Brazil’s Temer Secures Allies to Head Both Houses of Congress

  • Lower house re-elects Maia in first round vote on Thursday
  • President Temer to push pension, labor reforms in Congress

Brazil’s President Michel Temer secured crucial support for his reform agenda after lawmakers elected government allies to head both houses of Congress.

Incumbent lower house speaker Rodrigo Maia, seen as Temer’s favorite, was re-elected in a first round vote on Thursday with backing from 293 lawmakers, while Senator Eunicio Oliveira, from the ruling Brazilian Democratic Movement Party, was chosen as Senate President last night. They will set the voting agenda of both houses, which makes them critical for the progress of reforms.

The government’s main challenge this year is to obtain congressional approval for highly-controversial proposals to cap pension benefits and deregulate the labor market. Temer has also pledged to simplify the tax system and make Brazil’s democracy more representative.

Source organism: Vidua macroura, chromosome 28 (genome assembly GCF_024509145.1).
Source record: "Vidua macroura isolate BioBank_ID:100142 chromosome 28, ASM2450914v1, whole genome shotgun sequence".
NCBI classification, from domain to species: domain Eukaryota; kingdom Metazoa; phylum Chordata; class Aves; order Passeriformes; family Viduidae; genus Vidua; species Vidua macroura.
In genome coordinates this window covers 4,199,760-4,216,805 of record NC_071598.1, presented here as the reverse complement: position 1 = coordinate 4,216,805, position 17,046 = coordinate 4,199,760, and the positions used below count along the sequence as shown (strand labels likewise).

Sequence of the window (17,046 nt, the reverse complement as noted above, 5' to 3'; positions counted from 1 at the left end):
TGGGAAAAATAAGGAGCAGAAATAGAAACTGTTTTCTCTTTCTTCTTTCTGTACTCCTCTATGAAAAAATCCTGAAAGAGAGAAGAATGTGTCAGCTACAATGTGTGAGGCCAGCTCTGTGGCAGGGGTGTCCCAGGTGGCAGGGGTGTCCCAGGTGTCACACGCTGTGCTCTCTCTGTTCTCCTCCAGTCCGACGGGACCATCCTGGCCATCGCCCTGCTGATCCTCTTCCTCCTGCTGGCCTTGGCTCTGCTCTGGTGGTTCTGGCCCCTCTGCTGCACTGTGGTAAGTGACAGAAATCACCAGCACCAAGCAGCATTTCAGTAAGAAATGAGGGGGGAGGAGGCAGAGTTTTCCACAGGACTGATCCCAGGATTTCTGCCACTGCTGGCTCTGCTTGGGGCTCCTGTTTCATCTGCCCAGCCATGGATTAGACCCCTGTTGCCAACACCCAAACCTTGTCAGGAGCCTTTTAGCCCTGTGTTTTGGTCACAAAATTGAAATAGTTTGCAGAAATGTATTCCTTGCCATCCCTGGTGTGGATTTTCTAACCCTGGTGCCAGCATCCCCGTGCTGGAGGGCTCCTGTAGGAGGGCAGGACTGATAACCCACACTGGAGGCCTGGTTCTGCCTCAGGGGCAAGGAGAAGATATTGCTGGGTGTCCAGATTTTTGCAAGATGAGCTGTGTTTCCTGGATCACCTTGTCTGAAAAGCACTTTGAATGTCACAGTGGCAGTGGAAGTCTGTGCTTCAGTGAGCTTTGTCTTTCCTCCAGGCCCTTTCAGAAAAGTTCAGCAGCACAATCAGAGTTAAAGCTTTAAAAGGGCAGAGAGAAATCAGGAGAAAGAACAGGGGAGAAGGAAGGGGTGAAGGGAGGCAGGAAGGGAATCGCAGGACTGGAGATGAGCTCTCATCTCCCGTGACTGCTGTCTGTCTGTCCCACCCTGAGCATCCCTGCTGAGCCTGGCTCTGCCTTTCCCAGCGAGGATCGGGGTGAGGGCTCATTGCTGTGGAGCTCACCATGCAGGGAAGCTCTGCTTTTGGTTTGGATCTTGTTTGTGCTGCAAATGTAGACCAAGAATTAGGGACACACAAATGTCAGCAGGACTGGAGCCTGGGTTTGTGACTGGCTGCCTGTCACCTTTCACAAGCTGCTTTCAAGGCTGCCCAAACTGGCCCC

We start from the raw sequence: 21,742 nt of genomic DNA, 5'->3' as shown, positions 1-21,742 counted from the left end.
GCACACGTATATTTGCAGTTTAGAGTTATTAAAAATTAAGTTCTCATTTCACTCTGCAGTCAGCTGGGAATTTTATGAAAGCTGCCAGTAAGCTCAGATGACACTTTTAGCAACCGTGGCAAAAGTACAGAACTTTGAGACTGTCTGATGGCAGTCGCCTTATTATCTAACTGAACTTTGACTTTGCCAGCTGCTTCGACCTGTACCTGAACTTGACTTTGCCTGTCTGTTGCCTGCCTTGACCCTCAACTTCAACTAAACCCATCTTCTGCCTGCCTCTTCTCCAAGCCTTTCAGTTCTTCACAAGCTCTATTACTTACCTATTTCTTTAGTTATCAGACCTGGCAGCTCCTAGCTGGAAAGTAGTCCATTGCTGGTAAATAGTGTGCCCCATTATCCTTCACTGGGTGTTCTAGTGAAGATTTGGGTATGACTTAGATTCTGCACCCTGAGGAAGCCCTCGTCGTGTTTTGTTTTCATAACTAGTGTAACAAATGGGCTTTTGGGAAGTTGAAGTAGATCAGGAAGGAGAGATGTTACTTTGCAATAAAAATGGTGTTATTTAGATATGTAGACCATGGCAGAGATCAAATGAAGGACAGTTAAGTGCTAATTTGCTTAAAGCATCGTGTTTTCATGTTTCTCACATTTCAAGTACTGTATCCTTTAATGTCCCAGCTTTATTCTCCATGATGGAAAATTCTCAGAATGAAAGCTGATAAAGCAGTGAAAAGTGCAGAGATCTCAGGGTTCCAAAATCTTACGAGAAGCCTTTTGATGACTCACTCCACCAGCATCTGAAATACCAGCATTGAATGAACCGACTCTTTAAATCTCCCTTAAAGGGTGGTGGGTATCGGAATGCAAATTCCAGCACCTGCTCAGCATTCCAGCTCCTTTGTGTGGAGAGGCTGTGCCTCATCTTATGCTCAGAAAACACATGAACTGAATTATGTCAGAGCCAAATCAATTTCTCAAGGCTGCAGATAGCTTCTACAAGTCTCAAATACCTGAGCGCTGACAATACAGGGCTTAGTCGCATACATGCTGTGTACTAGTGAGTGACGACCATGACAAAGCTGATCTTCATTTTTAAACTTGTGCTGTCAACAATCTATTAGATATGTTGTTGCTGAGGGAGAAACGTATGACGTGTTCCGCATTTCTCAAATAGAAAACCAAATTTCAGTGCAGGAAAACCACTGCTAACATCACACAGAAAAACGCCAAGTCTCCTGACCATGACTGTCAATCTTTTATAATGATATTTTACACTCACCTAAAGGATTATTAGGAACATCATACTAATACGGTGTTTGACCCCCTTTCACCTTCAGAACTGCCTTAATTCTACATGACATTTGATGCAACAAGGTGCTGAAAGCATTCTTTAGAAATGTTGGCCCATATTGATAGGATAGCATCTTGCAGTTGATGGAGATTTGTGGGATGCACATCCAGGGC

Both lawmakers have already expressed support for Temer’s reform drive. In a January interview, Oliveira said he expects senators to approve the pension reform during the first half of the year.

Maia expressed support for both the labor and pension reforms in a televised interview after his victory, but added that their approval would be difficult. "We need a reformist chamber," he said. "We need to reorganize the Brazilian state."

Corruption Allegations

The lower house speaker is also second in the line of succession, as Brazil currently has no vice president. A Supreme Court judge on Wednesday rejected a request to suspend Maia’s candidacy on the grounds that internal house rules prevent re-election. Maia argued he was only serving out the final six months of the mandate of previous speaker Eduardo Cunha, who was stripped of his mandate and arrested during a massive corruption investigation involving the state-controlled oil company, Petrobras.

Both Maia and Oliveira will also have to contend with allegations related to the same probe, known as Carwash. Numerous legislators are under investigation and many have been cited in plea bargains from executives at construction companies for allegedly taking bribes and illegal campaign financing, according to information leaked to the local press.

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